The conversational nature of “The Goldilocks Zone” makes the play comfortable. You become immediately familiar with all of August’s characters, and the actors each display traits and personalities that make their character individual and distinct.

Each copes with something deeply internal, which gives August’s play texture. Ray is filled with guilt about not being able to provide Franny with the child she’s envisioned since she was a girl and determined that having a family was part of the meaning of life. Ray is also angry that his child will be someone else’s. He is sensitive about being the father in all ways aside from the biological. He particularly bristles at the prospect of sharing the paternal role, a predicament that arises because Franny is intent on meeting and approving of the sperm donor.

Franny is impulsive and impatient. When she meets Andy, she thinks her problems are solved while a new set is developing. Andy is one-track about being a father. A guy who cannot achieve anything is dogged about doing research and following through about having a child.

Matt is the most unaffected. Andy’s paternal desires are news to him, and he greets them with a whimsical stare, a questioning expression, and a lawyer’s penchant for getting to the facts and coming to a compromise. Matt is more bemused than miffed, but he is also intent on establishing Andy’s interest and future access to any child he sires.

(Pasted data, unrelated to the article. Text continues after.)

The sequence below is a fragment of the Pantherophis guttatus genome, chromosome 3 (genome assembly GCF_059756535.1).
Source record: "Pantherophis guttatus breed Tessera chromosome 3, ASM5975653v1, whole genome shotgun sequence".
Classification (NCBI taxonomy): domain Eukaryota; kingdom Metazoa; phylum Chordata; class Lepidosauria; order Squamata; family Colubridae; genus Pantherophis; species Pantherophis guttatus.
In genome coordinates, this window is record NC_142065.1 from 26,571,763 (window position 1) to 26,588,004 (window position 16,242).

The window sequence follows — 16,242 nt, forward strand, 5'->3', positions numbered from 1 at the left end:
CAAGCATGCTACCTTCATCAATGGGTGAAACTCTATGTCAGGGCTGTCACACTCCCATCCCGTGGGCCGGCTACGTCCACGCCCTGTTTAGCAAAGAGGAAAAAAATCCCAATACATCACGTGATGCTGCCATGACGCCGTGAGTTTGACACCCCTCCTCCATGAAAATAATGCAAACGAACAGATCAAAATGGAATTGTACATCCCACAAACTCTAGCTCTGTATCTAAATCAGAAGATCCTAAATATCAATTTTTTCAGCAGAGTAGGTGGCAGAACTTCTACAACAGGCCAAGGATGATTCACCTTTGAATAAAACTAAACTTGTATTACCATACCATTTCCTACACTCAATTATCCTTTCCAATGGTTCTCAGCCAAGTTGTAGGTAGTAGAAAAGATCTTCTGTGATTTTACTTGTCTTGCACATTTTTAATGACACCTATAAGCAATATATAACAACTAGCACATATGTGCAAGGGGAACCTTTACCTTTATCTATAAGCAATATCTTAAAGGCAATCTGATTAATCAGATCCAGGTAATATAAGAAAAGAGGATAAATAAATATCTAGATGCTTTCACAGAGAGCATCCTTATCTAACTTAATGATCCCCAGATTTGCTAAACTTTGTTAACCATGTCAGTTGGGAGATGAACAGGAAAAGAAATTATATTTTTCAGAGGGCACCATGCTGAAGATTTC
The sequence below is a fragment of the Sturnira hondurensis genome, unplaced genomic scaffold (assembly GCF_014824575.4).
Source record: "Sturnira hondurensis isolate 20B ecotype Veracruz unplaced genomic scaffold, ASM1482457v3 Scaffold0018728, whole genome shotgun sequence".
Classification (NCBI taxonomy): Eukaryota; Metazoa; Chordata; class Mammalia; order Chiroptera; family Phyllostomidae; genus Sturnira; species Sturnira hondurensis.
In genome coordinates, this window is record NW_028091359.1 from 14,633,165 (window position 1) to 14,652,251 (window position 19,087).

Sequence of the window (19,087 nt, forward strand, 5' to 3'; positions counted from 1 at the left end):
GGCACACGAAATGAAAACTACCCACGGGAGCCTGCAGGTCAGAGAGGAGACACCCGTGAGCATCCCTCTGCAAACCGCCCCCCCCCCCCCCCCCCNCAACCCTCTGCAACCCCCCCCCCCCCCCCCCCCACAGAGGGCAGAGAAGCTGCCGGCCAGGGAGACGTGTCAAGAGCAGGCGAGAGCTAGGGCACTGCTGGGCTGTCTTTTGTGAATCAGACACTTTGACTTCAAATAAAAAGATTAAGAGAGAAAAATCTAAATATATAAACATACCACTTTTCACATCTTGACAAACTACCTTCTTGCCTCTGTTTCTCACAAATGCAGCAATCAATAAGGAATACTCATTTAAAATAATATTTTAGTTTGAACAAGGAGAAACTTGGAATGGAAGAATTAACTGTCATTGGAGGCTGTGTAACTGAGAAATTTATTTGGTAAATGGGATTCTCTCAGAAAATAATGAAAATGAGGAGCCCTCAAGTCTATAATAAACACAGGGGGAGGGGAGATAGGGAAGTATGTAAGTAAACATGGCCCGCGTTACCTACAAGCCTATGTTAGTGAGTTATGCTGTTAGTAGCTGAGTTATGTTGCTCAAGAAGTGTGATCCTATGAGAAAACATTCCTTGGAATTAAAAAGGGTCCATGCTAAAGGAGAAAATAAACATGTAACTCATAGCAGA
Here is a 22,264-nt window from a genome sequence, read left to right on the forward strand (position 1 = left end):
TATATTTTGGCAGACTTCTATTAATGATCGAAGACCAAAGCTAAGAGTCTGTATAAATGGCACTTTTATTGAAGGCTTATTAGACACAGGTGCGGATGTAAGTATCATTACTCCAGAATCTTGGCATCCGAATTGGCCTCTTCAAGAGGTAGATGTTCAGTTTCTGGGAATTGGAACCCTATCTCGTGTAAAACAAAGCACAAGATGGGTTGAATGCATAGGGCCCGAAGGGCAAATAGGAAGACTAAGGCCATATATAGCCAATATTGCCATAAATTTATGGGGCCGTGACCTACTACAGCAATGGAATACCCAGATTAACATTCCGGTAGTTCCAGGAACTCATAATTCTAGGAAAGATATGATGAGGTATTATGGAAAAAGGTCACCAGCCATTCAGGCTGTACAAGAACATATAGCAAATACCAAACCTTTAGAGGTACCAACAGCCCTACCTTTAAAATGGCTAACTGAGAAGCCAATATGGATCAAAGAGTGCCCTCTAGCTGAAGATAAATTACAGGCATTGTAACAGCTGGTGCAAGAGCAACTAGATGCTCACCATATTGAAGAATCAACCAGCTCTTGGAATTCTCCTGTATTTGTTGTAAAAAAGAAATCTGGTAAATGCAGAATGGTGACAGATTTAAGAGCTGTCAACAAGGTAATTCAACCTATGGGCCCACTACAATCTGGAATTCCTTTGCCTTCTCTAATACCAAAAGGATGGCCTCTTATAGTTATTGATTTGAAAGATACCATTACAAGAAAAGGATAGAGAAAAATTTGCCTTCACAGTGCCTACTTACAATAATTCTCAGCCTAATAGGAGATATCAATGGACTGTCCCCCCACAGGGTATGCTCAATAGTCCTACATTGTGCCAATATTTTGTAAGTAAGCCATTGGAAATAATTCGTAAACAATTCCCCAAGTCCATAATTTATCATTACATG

August is fair about giving each of the quartet his or her due. From the fine acting of the cast and August’s revealing script, we know who these people are and come to care about them, even the distant Matt and argumentative Ray. August, Bonetti, and company have done an excellent job at letting us understand what condition might constitute a Goldilocks Zone for each, and we like everyone so much, we root for them to find that ideal combination of elements.

The complications we see are human and are informed by love. The discussions, and even the confusions, derive from life and have an authentic feel reinforced by the familiarity with which the actors endow their characters.

Matt is the most basic. He wants the least and has the smallest stake in biological clocks ticking. Dan Domingues is superbly natural in the role, giving Matt a sense of irony and a core of reality that gives him an equal role in a drama that more nearly concerns the others.

Jessica DalCanton provides snap and energy as Franny, who is so devoted to motherhood, you want to present her with a baby.

Trent Blanton gives Ray a lot of range. You see the contained, composed seventh grade teacher going through a convincing gamut as he considers surrogate fatherhood and all it means — whether he and Franny know the donor’s identity or not.

Phelan is downright lovable and downright frustrating as Andy, someone who works on childlike impulses that contrast with Franny’s adult compulsion. He shows Andy’s angst while struggling to put his desires into words.

Matthew R. Campbell’s set captures two New York apartments perfectly. Robin I. Shane chooses excellent clothing for Matt and Ray while making Andy a tad retro and giving Franny an odd ensemble or two.

The Goldilocks Zone, Passage Theater, Mill Hill Playhouse, 205 East Front Street, Trenton. Through Sunday, May 31,Thursday through Saturday, 8 p.m., and Sunday, 3 p.m. $12 to $35. 609-392-0766 or www.passagetheatre.org.

Facebook Comments